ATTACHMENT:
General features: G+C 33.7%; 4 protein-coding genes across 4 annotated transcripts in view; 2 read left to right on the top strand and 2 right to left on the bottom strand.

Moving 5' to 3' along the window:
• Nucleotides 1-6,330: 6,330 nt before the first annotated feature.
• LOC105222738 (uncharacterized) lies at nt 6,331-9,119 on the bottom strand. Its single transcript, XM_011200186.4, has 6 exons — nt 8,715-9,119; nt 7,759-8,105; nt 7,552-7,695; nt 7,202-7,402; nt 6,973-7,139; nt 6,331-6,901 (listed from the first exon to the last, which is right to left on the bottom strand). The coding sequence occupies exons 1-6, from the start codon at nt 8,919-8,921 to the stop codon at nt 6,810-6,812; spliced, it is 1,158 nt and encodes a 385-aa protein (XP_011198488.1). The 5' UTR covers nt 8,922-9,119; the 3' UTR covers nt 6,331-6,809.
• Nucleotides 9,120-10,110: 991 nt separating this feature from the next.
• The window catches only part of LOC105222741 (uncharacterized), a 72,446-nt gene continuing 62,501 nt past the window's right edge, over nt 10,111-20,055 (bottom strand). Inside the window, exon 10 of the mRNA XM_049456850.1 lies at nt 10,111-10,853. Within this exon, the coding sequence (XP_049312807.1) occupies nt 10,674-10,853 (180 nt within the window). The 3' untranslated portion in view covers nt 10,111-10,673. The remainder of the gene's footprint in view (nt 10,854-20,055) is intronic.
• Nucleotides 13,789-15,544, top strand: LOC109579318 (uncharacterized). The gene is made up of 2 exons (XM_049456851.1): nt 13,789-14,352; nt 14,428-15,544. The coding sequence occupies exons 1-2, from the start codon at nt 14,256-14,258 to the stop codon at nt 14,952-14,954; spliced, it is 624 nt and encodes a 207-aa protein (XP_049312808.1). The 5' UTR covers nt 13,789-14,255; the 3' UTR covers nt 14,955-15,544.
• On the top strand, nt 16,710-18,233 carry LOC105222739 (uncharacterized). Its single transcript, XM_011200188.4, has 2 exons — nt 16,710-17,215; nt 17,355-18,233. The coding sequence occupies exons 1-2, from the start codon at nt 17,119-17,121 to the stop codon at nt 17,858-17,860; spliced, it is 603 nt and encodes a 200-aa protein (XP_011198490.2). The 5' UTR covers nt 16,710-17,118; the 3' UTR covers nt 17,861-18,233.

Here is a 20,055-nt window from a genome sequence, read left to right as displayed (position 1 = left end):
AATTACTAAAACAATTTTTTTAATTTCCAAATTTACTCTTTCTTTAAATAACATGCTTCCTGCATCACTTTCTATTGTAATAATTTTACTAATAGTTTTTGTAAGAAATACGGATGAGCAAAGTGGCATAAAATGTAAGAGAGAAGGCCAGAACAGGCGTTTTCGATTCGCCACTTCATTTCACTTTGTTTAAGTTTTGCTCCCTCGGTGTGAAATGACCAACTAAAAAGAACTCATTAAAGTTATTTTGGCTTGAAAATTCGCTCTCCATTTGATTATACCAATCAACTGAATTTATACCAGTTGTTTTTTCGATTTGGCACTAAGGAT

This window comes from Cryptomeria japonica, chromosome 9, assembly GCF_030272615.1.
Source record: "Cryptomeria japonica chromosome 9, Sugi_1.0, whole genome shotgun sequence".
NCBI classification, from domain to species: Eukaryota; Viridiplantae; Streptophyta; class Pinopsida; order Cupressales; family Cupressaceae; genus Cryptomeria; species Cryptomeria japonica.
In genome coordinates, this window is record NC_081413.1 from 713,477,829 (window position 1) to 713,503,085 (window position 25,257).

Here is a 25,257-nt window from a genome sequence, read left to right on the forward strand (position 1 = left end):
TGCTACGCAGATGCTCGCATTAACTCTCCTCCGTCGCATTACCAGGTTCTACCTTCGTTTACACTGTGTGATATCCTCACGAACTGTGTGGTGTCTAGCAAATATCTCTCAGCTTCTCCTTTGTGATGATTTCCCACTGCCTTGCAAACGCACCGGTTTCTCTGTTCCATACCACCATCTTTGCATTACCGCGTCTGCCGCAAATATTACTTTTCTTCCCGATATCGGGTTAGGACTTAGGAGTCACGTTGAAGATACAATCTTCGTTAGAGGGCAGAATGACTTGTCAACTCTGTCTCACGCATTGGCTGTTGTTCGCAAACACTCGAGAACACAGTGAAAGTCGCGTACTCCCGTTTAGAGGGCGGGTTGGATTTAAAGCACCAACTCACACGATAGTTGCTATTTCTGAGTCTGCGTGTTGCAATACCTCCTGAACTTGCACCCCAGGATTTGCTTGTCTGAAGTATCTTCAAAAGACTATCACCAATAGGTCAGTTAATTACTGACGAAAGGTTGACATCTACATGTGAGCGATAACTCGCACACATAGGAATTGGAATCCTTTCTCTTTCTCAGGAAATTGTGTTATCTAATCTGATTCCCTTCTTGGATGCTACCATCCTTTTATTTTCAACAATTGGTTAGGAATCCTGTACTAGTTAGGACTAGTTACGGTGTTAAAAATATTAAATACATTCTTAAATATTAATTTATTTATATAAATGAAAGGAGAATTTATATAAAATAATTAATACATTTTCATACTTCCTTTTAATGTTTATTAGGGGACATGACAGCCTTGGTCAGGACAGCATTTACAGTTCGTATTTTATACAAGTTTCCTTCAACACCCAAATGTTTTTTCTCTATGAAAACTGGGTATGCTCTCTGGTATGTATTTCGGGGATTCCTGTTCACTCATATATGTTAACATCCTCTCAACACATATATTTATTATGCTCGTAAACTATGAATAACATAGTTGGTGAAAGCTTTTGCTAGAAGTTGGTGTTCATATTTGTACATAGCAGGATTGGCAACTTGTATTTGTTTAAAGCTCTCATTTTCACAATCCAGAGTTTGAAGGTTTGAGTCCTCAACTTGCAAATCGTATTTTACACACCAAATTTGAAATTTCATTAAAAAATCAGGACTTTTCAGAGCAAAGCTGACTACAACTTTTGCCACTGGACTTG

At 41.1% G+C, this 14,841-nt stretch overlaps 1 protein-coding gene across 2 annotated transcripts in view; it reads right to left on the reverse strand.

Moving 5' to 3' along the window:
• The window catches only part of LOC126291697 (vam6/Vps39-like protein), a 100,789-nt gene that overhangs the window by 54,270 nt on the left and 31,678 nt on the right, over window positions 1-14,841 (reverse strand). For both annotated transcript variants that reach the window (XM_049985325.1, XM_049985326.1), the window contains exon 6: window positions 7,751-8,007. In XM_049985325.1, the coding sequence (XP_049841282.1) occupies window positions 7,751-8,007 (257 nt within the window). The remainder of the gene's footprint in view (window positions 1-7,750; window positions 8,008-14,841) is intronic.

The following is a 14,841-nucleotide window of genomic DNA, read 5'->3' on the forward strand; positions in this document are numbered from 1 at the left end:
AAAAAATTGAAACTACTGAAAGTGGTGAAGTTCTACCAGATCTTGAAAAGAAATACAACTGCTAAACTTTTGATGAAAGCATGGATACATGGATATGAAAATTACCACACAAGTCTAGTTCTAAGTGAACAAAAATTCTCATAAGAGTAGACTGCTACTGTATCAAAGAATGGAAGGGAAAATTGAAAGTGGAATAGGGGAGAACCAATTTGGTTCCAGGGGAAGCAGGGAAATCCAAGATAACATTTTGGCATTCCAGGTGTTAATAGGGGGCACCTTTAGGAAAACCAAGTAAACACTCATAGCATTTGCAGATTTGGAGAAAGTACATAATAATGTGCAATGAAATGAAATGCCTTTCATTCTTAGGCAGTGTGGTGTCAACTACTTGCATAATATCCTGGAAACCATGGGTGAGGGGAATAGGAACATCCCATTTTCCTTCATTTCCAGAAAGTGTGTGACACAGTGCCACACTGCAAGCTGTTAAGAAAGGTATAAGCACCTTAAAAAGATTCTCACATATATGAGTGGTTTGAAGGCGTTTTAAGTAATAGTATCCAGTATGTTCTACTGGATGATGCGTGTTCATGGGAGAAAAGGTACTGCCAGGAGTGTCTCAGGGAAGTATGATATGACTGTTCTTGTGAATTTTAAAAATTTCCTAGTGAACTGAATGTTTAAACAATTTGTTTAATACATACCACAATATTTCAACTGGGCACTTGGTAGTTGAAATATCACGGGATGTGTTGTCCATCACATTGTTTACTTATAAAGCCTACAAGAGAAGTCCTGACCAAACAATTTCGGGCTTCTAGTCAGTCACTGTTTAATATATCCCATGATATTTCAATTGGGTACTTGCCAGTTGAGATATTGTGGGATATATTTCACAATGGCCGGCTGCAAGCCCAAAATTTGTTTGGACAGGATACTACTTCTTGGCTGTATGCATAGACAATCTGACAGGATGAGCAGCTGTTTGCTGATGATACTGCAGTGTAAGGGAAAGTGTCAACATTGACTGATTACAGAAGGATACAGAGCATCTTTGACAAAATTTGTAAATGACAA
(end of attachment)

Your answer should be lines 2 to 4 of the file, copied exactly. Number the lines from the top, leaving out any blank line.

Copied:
Moving 5' to 3' along the window:
• Nucleotides 1-6,330: 6,330 nt before the first annotated feature.
• LOC105222738 (uncharacterized) lies at nt 6,331-9,119 on the bottom strand. Its single transcript, XM_011200186.4, has 6 exons — nt 8,715-9,119; nt 7,759-8,105; nt 7,552-7,695; nt 7,202-7,402; nt 6,973-7,139; nt 6,331-6,901 (listed from the first exon to the last, which is right to left on the bottom strand). The coding sequence occupies exons 1-6, from the start codon at nt 8,919-8,921 to the stop codon at nt 6,810-6,812; spliced, it is 1,158 nt and encodes a 385-aa protein (XP_011198488.1). The 5' UTR covers nt 8,922-9,119; the 3' UTR covers nt 6,331-6,809.